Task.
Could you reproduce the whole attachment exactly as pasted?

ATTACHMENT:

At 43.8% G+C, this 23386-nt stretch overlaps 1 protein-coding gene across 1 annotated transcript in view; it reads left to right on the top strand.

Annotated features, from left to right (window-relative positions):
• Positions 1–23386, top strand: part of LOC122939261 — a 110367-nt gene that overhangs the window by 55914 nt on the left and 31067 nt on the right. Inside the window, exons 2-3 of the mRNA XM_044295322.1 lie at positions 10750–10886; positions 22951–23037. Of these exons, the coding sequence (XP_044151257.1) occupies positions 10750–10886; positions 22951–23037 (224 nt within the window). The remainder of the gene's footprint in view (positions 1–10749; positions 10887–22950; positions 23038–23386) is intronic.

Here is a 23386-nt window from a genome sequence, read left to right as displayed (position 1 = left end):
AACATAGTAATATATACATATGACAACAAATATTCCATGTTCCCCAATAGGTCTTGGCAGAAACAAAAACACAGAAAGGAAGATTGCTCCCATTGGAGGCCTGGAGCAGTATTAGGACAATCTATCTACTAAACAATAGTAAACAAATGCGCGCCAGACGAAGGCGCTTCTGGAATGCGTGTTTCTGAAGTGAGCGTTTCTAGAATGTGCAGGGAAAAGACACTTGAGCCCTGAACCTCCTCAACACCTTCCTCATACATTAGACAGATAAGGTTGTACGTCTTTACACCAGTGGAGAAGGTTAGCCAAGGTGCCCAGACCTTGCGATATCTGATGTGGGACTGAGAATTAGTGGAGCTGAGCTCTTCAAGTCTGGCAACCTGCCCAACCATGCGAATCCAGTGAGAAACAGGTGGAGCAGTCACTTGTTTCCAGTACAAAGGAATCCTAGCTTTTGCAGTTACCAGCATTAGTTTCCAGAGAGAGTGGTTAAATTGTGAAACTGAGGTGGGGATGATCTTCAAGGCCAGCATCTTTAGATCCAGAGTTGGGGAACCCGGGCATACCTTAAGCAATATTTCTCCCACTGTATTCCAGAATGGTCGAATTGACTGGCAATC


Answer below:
At 43.8% G+C, this 23386-nt stretch overlaps 1 protein-coding gene across 1 annotated transcript in view; it reads left to right on the top strand.

Annotated features, from left to right (window-relative positions):
• Positions 1–23386, top strand: part of LOC122939261 — a 110367-nt gene that overhangs the window by 55914 nt on the left and 31067 nt on the right. Inside the window, exons 2-3 of the mRNA XM_044295322.1 lie at positions 10750–10886; positions 22951–23037. Of these exons, the coding sequence (XP_044151257.1) occupies positions 10750–10886; positions 22951–23037 (224 nt within the window). The remainder of the gene's footprint in view (positions 1–10749; positions 10887–22950; positions 23038–23386) is intronic.

Here is a 23386-nt window from a genome sequence, read left to right as displayed (position 1 = left end):
AACATAGTAATATATACATATGACAACAAATATTCCATGTTCCCCAATAGGTCTTGGCAGAAACAAAAACACAGAAAGGAAGATTGCTCCCATTGGAGGCCTGGAGCAGTATTAGGACAATCTATCTACTAAACAATAGTAAACAAATGCGCGCCAGACGAAGGCGCTTCTGGAATGCGTGTTTCTGAAGTGAGCGTTTCTAGAATGTGCAGGGAAAAGACACTTGAGCCCTGAACCTCCTCAACACCTTCCTCATACATTAGACAGATAAGGTTGTACGTCTTTACACCAGTGGAGAAGGTTAGCCAAGGTGCCCAGACCTTGCGATATCTGATGTGGGACTGAGAATTAGTGGAGCTGAGCTCTTCAAGTCTGGCAACCTGCCCAACCATGCGAATCCAGTGAGAAACAGGTGGAGCAGTCACTTGTTTCCAGTACAAAGGAATCCTAGCTTTTGCAGTTACCAGCATTAGTTTCCAGAGAGAGTGGTTAAATTGTGAAACTGAGGTGGGGATGATCTTCAAGGCCAGCATCTTTAGATCCAGAGTTGGGGAACCCGGGCATACCTTAAGCAATATTTCTCCCACTGTATTCCAGAATGGTCGAATTGACTGGCAATC